With a midnight Wednesday deadline looming, grain handlers in the Pacific Northwest and International Longshore and Warehouse Union workers at six export terminals are bracing for labor actions on Thursday that could involve an employer lockout or a forceful ILWU response to a lockout.
The deadline involves a final contract offer from the Pacific Northwest Grain Handlers Association that, if accepted by the ILWU, would dramatically change work practices at grain terminals in the region.
The powerful ILWU is taking an aggressive stand in another showdown this week between office clerical workers and container terminal operators in Los Angeles-Long Beach. ILWU dockworkers have refused to cross a picket line posted by office clerical workers, shutting down the largest container terminal on the West Coast.
The ILWU, however, has struck a conciliatory tone in the Pacific Northwest. “We hope that the grain industry will not choose the aggressive option of a disruptive lockout, but will come back to the negotiating table and reach a fair agreement with local workers who have generated their profits for many years,” ILWU spokeswoman Jennifer Sargent said.
The contract between the ILWU and six terminals in Oregon and Washington that handle approximately 25 percent of U.S. grain exports expired on Sept. 30. The two sides have been unable to reach a new contract, even with the help of a federal mediator.
The Pacific Northwest Grain Handlers Association made its final contract offer to the union on Nov. 16. According to a report Wednesday in the Oregonian, the employers’ offer includes an increase in the base wage for workers, but ends certain pay practices, work rules and grievance procedures that have long been a part of the grain contracts.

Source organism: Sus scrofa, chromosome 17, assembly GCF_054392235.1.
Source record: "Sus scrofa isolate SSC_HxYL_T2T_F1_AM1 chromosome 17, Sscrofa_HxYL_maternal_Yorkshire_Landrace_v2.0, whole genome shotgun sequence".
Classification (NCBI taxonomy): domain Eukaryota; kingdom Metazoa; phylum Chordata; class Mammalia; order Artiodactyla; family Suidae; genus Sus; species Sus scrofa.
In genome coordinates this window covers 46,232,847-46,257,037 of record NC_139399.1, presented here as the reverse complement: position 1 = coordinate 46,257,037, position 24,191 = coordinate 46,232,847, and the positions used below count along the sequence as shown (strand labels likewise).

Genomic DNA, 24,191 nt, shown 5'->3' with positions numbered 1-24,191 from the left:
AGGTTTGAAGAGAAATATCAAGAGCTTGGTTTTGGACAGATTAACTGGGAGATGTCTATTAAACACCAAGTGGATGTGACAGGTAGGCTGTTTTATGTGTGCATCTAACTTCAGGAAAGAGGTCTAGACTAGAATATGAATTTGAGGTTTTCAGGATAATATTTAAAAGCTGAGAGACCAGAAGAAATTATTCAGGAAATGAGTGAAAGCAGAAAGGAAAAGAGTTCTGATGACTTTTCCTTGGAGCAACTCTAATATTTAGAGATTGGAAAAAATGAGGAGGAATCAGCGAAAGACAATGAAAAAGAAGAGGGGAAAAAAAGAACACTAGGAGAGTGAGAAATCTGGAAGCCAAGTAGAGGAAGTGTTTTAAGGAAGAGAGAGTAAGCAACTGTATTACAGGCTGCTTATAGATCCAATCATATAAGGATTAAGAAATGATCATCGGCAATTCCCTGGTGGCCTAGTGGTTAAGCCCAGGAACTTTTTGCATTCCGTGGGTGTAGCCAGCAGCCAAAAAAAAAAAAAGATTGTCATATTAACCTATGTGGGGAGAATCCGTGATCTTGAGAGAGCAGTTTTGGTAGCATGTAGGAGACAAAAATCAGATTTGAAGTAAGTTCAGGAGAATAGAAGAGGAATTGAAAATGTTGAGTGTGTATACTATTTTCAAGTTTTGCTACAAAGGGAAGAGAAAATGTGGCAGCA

The employers’ group Wednesday had no comment on the contract offer.
The ILWU charged the employers’ proposal would compromise worker safety. “Grain work is dangerous,” Sargent said. “We obviously do not want the profitable grain companies to gamble with our lives, yet their ‘last, best and final offer’ rejects our safety code that was built over 80 years in the blood of workers killed in the industry, and that many other waterfront employers follow.”
Although the ILWU has worked at grain terminals in the Pacific Northwest for eight decades, the rules of the game changed this past year with the opening of the EGT grain export terminal in Longview, Wash.
EGT, an international venture led by Bunge North America, attempted last year to open the facility by employing workers from another union. The opening was delayed by months of ILWU protests. The demonstrations resulted in numerous arrests of union members and their spouses.
The result, however, was an agreement earlier this year in which EGT signed a contract with the ILWU that appears to have come back to haunt the union.
That contract includes a number of concessions the union had never before made to grain handlers. Now, according to the grain handlers’ association, the six terminals need similar concessions that the ILWU made to EGT in order to remain competitive.